Hiring Short Termers

Hiring Short Termers

Tailor the talk

Contractors are good at interviews. They interview more often than their permanent, full-time counterparts and they learn to market and sell themselves very effectively. If you're interviewing contractors or freelancers for a project, you need to be equally savvy. In particular, you should tailor certain questions for the contract nature of work and, indeed, the contract personality.

Saying this, there are lots of questions that will be the same whether you're interviewing freelancers or candidates hoping to fill permanent roles. The key with freelancers is to adopt a combination of both conventional and contractor-specific interview techniques.

Have a plan

As with any interview, you must plan well. Have your questions formally prepared and word them to be open ended so that candidates are forced to elaborate without being coached. You have a short amount of time to get to know a complete stranger who could be critical to a very big project, so you want to hear what they have to say – and lots of it. Let them speak for the vast majority of the interview. You, meanwhile, should be poised for some serious note taking.

Project history

Think project experience rather than work experience. The companies for which contractors have worked are relevant, but the specific project experience they bring to the table is more important.

What form did their previous briefs take and what were the timeframes?

Freelancers, by nature, should be adaptable workers, but it doesn't hurt to make sure. Can they work to incomplete creative briefs or do they need more direction? Can they pick things up quickly and work to tight deadlines? Or do they need time to absorb information and settle in?

What did they enjoy about particular projects?

Get to know their tastes. Their likes and dislikes may reveal their suitability and potential enthusiasm (or apathy) for your project.

What was their specific role on each project?

How many people did they supervise? Can they explain the position they filled and its context within the project as a whole? Are they team players and do they play their parts responsibly? Or are they loners best left to their own devices?

How did each project impact the company for which they were working?

A huge giveaway if this renders them speechless. And a significant insight into candidates' interest in, motivation for and appreciation of the impact that a project has on a company. Do these consultants actually care about the overall effect of their work? Or do they just show up each day without thinking about the bigger picture?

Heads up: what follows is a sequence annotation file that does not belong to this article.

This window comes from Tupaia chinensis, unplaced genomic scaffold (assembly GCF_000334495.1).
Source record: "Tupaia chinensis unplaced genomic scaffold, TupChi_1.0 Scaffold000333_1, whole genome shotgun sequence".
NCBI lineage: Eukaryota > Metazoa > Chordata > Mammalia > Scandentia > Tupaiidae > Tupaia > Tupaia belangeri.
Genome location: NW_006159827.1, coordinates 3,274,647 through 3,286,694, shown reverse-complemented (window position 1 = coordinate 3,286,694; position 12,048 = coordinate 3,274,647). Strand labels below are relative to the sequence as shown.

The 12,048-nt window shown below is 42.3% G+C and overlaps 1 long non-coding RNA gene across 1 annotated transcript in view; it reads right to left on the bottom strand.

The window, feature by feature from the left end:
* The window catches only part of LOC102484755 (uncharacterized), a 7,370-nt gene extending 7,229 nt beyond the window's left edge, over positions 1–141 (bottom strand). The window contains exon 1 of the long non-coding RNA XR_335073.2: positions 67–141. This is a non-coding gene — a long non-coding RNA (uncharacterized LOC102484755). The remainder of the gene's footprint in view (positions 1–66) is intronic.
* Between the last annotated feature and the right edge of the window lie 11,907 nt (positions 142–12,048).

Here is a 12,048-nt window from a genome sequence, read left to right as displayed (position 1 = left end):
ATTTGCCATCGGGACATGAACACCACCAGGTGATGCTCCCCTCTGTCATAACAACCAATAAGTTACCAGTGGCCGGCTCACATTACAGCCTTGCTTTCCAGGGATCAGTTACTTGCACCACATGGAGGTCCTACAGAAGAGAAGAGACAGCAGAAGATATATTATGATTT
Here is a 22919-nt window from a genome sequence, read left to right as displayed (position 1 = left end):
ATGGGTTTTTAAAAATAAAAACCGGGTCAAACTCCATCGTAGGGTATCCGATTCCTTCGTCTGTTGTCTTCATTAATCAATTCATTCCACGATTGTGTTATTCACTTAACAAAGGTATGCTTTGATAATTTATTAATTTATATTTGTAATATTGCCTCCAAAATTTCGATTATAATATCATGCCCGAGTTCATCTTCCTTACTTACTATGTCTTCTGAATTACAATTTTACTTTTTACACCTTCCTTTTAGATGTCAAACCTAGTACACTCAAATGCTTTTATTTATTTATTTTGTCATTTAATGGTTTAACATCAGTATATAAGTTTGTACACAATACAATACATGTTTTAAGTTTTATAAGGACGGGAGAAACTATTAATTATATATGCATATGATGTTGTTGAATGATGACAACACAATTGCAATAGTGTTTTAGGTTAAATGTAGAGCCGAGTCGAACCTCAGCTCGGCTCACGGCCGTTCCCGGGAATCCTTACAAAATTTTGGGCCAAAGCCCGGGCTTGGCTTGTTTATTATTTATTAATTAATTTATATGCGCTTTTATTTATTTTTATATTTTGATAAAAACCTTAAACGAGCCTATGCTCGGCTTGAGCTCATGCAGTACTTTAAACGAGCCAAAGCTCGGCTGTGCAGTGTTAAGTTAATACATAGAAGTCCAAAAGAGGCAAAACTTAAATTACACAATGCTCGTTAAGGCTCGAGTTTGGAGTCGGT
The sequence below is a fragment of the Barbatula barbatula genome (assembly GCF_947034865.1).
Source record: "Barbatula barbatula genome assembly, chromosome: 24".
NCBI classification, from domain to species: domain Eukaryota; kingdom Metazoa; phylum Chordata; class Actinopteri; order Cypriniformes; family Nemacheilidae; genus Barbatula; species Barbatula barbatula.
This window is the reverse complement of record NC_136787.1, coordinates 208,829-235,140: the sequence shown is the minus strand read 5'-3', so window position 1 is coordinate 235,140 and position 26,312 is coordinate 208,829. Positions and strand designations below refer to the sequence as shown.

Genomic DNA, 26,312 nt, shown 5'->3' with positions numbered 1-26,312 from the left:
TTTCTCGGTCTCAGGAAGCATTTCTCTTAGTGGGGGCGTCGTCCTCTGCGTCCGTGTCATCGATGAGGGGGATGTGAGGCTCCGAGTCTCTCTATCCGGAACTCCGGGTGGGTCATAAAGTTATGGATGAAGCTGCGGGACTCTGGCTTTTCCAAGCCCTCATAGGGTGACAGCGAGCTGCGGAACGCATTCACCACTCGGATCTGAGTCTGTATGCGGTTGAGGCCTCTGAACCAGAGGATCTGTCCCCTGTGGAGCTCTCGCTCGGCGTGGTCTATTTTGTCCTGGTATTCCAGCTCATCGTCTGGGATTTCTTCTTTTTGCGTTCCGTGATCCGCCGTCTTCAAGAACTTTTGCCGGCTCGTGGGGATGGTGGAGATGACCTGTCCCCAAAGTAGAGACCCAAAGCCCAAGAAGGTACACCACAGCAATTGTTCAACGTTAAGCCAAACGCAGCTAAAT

What did they do when there was a hitch on a project?

How do these candidates respond to problems? Do they rise to a challenge or are they easily defeated? Perhaps they are bluffers who sweep discrepancies under the carpet in the hope that no one will notice before they are gone. After all, they could be walking away from the job with no repercussions to face but a nice fat cheque.

Personal training

The best consultants never stop learning. Experienced contractors should be used to arranging and financing their own professional development, skills training and work experience, as these lead to better projects and higher fees.

What training have these candidates undertaken?

Are they truly committed to increasing their skills and knowledge? If applicable, ask for certificates to verify claims to training courses.

Do they belong to any professional associations?

A way of separating the professionals from the newcomers to contracting is to determine how effectively they network in their industries. Experienced CreateWork members usually take advantage of the benefits, leads and resources offered by many professional associations.

Money matters

Arguably the most unpleasant part of any interview is the issue of money. Contractors' pay schedules are unique. Non-payroll employees have different expectations altogether, so you should establish what these are so that you are both clear.

What are their rates and how do they invoice? Do they charge on an hourly, daily or per project basis? Are you billed weekly, biweekly or monthly?

Contractors' rates and billing terms may or may not be negotiable, so remember to cover this important ground.


Candidates' project experience is critical to your decision so, if you're serious, start checking their references. If contractors have worked on a number of briefs for the same company, ask for the names of a few project managers.

While managers offer an important perspective, coworkers can provide equally valuable insights into candidates' work ethics and skills. Try to track down some of these insights.

At the end of the day, hiring contractors is often a case of trial and error. But, with a thoughtfully planned and thorough interview, you can at least minimise the trials and, more importantly, the errors on short term projects that you can't afford to get wrong.